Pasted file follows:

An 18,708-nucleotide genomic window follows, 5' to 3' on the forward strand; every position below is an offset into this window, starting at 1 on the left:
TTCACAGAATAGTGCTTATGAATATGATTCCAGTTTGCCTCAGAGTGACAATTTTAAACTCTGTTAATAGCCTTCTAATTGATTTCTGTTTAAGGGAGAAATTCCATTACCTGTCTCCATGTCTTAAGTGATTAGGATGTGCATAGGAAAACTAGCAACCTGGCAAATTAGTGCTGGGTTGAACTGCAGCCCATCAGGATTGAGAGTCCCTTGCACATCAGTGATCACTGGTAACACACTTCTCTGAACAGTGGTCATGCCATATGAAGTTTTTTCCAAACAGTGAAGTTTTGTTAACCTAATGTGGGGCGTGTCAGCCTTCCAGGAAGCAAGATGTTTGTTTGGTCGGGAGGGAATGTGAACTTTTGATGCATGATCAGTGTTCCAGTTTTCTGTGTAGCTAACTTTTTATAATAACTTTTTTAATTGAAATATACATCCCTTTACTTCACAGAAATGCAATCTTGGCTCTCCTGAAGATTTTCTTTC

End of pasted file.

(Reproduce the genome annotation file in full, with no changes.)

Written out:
An 18,708-nucleotide genomic window follows, 5' to 3' on the forward strand; every position below is an offset into this window, starting at 1 on the left:
TTCACAGAATAGTGCTTATGAATATGATTCCAGTTTGCCTCAGAGTGACAATTTTAAACTCTGTTAATAGCCTTCTAATTGATTTCTGTTTAAGGGAGAAATTCCATTACCTGTCTCCATGTCTTAAGTGATTAGGATGTGCATAGGAAAACTAGCAACCTGGCAAATTAGTGCTGGGTTGAACTGCAGCCCATCAGGATTGAGAGTCCCTTGCACATCAGTGATCACTGGTAACACACTTCTCTGAACAGTGGTCATGCCATATGAAGTTTTTTCCAAACAGTGAAGTTTTGTTAACCTAATGTGGGGCGTGTCAGCCTTCCAGGAAGCAAGATGTTTGTTTGGTCGGGAGGGAATGTGAACTTTTGATGCATGATCAGTGTTCCAGTTTTCTGTGTAGCTAACTTTTTATAATAACTTTTTTAATTGAAATATACATCCCTTTACTTCACAGAAATGCAATCTTGGCTCTCCTGAAGATTTTCTTTC